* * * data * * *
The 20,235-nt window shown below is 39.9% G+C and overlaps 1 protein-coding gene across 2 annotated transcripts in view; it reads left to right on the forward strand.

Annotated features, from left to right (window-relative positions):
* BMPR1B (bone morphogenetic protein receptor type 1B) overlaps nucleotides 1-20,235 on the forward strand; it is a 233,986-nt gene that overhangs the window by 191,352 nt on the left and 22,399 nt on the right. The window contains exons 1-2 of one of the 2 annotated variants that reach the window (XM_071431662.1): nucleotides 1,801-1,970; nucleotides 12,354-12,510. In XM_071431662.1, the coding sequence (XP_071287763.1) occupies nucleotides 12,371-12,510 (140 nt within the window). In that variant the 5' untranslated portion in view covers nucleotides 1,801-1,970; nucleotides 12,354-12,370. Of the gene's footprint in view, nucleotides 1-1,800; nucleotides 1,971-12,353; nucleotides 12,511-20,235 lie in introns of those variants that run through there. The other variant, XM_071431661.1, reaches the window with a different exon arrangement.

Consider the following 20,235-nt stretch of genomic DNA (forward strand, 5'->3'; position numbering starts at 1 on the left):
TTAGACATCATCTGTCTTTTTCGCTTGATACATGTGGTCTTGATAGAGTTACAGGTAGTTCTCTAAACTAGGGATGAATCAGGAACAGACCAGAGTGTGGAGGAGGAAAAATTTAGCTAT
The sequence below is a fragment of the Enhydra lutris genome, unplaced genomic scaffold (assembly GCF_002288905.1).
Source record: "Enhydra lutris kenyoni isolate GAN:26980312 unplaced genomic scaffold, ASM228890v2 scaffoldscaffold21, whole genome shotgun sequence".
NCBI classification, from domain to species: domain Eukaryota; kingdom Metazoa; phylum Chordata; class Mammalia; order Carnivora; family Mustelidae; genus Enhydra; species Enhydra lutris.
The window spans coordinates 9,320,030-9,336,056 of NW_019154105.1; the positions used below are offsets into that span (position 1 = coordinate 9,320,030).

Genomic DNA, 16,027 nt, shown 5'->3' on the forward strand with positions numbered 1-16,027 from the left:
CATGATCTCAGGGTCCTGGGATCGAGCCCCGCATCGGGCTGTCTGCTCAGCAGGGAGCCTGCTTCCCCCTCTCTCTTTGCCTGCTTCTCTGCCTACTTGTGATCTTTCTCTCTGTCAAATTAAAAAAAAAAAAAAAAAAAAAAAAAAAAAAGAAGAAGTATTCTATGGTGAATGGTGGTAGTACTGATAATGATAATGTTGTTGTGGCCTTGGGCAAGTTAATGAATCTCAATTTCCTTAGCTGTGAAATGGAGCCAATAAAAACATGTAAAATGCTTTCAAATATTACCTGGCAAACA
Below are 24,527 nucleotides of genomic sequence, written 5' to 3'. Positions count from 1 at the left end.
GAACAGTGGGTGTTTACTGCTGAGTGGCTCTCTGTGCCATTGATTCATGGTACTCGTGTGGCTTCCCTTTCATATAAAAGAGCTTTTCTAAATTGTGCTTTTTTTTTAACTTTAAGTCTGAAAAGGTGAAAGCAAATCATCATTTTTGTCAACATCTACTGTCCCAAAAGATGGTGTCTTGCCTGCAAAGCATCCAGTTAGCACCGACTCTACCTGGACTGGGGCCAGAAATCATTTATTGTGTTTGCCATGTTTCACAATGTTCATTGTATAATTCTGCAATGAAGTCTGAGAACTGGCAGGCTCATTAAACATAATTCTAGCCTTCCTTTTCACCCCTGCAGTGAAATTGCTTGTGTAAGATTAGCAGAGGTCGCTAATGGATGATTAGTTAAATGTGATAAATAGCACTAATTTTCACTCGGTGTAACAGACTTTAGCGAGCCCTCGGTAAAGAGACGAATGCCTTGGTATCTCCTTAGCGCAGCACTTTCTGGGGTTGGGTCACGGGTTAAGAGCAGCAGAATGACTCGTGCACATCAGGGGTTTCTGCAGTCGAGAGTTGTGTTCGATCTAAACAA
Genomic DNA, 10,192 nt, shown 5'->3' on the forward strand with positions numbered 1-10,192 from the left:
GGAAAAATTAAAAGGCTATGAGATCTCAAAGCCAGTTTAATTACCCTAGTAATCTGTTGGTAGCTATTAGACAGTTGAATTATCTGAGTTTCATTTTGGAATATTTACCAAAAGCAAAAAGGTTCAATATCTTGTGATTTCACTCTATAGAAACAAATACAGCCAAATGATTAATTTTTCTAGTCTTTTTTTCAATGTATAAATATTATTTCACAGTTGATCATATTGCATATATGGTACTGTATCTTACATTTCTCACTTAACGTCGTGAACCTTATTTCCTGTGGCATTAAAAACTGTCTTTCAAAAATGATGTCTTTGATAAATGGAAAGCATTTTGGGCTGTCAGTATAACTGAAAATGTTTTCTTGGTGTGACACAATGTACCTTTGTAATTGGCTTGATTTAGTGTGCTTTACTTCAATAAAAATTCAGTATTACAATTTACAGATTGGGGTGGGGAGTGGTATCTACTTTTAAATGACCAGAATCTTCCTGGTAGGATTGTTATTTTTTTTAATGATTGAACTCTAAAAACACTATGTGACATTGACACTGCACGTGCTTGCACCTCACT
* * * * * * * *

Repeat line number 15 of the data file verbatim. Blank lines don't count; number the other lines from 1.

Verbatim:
GGAAAAATTAAAAGGCTATGAGATCTCAAAGCCAGTTTAATTACCCTAGTAATCTGTTGGTAGCTATTAGACAGTTGAATTATCTGAGTTTCATTTTGGAATATTTACCAAAAGCAAAAAGGTTCAATATCTTGTGATTTCACTCTATAGAAACAAATACAGCCAAATGATTAATTTTTCTAGTCTTTTTTTCAATGTATAAATATTATTTCACAGTTGATCATATTGCATATATGGTACTGTATCTTACATTTCTCACTTAACGTCGTGAACCTTATTTCCTGTGGCATTAAAAACTGTCTTTCAAAAATGATGTCTTTGATAAATGGAAAGCATTTTGGGCTGTCAGTATAACTGAAAATGTTTTCTTGGTGTGACACAATGTACCTTTGTAATTGGCTTGATTTAGTGTGCTTTACTTCAATAAAAATTCAGTATTACAATTTACAGATTGGGGTGGGGAGTGGTATCTACTTTTAAATGACCAGAATCTTCCTGGTAGGATTGTTATTTTTTTTAATGATTGAACTCTAAAAACACTATGTGACATTGACACTGCACGTGCTTGCACCTCACT